A Guide to Must-See Buildings in Budapest

Date: 4 March, 2020
A Guide to Must-See Buildings in Budapest
Looking out over the Budapest cityscape, be it from a perch on the hilly Buda side or from one of the impressive bridges stretching between Buda & Pest over the Danube, you're treated to what is arguably one of the most beautiful scenes of an urban landscape anywhere in  the world - by both day and night; and one of the main reasons for this city's remarkable and striking beauty is its buildings.

Strolling through Budapest evokes a sense of time-travel like few other cities capture. Indeed, the old trams and buses which are still running after more than sixty-five years certainly echo the past, but it's the buildings of Budapest, boasting many different architectural styles & periods, which make up the rich urban tapestry of Budapest and adds a distinct, historic and alluring aesthetic from district to district.

an old tram still functioning, outside one of the buildings in Budapest

See More: Check out our expert local's guide to Where to Stay in Budapest in 2020

What are the best buildings to see in Budapest?

We know you may not have a lot of time for sight-seeing in Budapest, and there is quite a lot to see when in the Hungarian capital, especially incredible buildings. Whether on a walk in the castle quarter, a leisurely stroll in the old town of Pest, a hopefully not too challenging 'hike' in the mansion-district of Gellért Hill or wandering on the avenue of Andrássy Street, Budapest's buildings paint different faces on the city, tell many stories, and have been central to some of the most remarkable history that has been played out here.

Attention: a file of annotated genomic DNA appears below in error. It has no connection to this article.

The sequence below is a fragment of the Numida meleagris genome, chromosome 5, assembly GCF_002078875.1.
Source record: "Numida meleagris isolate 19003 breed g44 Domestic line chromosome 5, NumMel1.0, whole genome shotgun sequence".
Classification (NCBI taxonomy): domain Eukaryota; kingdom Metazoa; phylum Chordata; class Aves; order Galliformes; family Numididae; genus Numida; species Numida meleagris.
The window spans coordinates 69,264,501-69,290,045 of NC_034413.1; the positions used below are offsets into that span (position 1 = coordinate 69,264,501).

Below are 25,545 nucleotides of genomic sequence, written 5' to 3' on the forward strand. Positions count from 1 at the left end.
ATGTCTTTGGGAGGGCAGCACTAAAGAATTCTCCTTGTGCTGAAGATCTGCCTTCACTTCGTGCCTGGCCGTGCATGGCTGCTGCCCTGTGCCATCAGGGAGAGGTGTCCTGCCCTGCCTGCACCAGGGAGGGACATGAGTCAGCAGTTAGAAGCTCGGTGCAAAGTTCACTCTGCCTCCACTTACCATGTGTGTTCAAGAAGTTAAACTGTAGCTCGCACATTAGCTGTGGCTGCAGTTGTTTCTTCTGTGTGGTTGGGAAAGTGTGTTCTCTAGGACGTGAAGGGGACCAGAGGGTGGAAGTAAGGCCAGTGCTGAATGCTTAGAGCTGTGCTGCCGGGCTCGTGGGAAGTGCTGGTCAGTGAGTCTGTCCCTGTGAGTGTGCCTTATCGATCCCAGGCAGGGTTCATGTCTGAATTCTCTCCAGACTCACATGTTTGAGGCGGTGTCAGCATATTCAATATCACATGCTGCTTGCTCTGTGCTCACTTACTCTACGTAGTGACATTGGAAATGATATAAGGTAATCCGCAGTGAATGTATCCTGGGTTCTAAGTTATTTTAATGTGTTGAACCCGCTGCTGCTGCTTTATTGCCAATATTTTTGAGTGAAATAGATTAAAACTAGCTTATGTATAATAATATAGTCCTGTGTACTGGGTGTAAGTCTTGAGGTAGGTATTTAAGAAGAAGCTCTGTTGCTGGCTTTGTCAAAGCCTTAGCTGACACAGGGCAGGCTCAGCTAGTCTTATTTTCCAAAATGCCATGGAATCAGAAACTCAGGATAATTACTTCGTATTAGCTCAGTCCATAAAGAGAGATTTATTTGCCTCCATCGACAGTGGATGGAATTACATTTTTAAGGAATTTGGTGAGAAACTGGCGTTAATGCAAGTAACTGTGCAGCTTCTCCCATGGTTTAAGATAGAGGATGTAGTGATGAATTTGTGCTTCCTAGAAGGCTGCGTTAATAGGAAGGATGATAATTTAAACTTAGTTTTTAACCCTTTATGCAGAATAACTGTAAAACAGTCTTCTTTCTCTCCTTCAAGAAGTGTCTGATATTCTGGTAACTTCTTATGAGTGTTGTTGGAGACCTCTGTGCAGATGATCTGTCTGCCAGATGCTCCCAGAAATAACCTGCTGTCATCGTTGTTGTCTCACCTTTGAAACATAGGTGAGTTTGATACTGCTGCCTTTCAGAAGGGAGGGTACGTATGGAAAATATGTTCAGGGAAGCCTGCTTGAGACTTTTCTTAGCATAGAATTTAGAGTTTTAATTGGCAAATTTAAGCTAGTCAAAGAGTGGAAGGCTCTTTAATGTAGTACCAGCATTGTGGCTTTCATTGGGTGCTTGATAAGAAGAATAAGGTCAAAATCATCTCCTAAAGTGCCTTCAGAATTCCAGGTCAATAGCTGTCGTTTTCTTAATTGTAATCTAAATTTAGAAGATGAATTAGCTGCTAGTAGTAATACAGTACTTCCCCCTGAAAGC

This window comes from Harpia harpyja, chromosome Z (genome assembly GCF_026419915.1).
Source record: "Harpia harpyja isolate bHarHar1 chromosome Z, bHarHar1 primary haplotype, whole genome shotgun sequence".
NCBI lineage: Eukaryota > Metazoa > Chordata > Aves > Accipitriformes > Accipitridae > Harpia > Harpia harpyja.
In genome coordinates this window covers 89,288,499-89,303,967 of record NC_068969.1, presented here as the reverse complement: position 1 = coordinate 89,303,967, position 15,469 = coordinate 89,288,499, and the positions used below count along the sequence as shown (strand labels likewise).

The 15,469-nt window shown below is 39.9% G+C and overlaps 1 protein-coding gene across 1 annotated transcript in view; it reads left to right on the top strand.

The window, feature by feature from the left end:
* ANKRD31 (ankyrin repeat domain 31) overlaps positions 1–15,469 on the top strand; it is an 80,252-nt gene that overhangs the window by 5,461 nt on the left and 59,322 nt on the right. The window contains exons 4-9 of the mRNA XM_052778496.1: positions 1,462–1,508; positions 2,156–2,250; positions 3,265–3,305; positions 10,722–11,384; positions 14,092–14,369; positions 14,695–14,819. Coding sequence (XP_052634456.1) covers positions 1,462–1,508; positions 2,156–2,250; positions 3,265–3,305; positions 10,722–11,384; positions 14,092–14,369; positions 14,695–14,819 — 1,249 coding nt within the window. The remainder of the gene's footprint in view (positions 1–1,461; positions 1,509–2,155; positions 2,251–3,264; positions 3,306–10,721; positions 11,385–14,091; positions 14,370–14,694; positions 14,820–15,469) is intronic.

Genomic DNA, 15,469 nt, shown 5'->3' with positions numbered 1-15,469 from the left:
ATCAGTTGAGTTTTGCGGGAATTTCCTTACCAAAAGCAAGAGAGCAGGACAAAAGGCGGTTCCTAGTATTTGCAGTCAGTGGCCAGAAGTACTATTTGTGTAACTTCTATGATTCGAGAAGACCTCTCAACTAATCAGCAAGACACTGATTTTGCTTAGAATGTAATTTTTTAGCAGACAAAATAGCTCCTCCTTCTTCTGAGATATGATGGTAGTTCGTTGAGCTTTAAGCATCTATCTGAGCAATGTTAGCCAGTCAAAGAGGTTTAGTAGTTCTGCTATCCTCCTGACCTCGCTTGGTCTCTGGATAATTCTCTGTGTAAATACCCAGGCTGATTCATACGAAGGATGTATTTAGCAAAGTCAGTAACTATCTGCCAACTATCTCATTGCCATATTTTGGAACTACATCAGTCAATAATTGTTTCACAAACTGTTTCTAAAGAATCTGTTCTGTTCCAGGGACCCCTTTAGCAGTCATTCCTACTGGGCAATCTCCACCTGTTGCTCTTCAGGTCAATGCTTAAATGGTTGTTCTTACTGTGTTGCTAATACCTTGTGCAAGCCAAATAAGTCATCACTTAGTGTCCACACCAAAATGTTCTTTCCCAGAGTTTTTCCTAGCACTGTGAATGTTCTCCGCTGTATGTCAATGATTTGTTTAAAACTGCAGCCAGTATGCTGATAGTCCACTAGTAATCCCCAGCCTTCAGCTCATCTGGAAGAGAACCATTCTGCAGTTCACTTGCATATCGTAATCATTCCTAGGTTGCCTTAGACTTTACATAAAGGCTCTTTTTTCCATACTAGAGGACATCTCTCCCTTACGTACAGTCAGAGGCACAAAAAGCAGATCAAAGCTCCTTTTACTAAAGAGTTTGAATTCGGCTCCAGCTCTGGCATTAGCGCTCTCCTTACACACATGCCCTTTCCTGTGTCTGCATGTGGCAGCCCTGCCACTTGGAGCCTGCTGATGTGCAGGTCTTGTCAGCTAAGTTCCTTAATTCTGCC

To help you make sure you don't miss out on visiting some of the must-see buildings in Budapest, we had one of our very own local expert Budapest free tour guides, András, put together a handy guide to the best buildings to see in Budapest, some of the fascinating history associated with them and an insight to some of the different architectural styles of Budapest.

See More: Get to grips with the history, heritage, culture and, of course, buildings on a Free Tour in Budapest.

The oldest building in Budapest - Red Hedgehog House

If you're planning to visit the oldest buildings in Budapest, you need to pack a few oxygen tanks in the backpack and face the stairs of "Castle Mountain", as the locals like to call it. Although, let’s face it, it isn't a mountain, it's a hill; us Hungarians are real creative when naming things! This district was inhabited during the era that followed the Tartar destruction of the 1200s, when some citizens of Pest sought out an easier-to-defend location for their homes and moved up the hill on the western side of the Danube

The exterior of Vörös Sün Ház, the red hedgehog house, the oldest building in BudapestThe oldest building in Budapest, at Táncsics Mihály u. 2, 1014, on Hess András square by the Hilton Hotel, is Vörös Sün Ház or 'Red Hedgehog House' owing to the little red hedgehog that adorns part of the facade. This building has its earliest mention in the early thirteen hundreds, and served several purposes throughout its history - including being a residence, holding the relics of St. Paul of Thebes, the first pub tavern of the Buda Castle complex, named the Red Hedgehog, a theater, cabaret venue and even a brothel!

the red hedgehog on the facade of the oldest building in Budapest

The streets and the blocks of this ancient district are still laid out pretty much the same as they were established more than eight hundred years ago. In about an hour and a half, you can easily explore and see some of the most historical buildings of Budapest. The neighboring streets host a 14th-century Medieval Synagogue (Táncsics Mihály str. 26), the National Archives (Bécskiapu sqr. 2) and the destroyed Marie Magdalene church’s tower (Kapisztrán tér 6).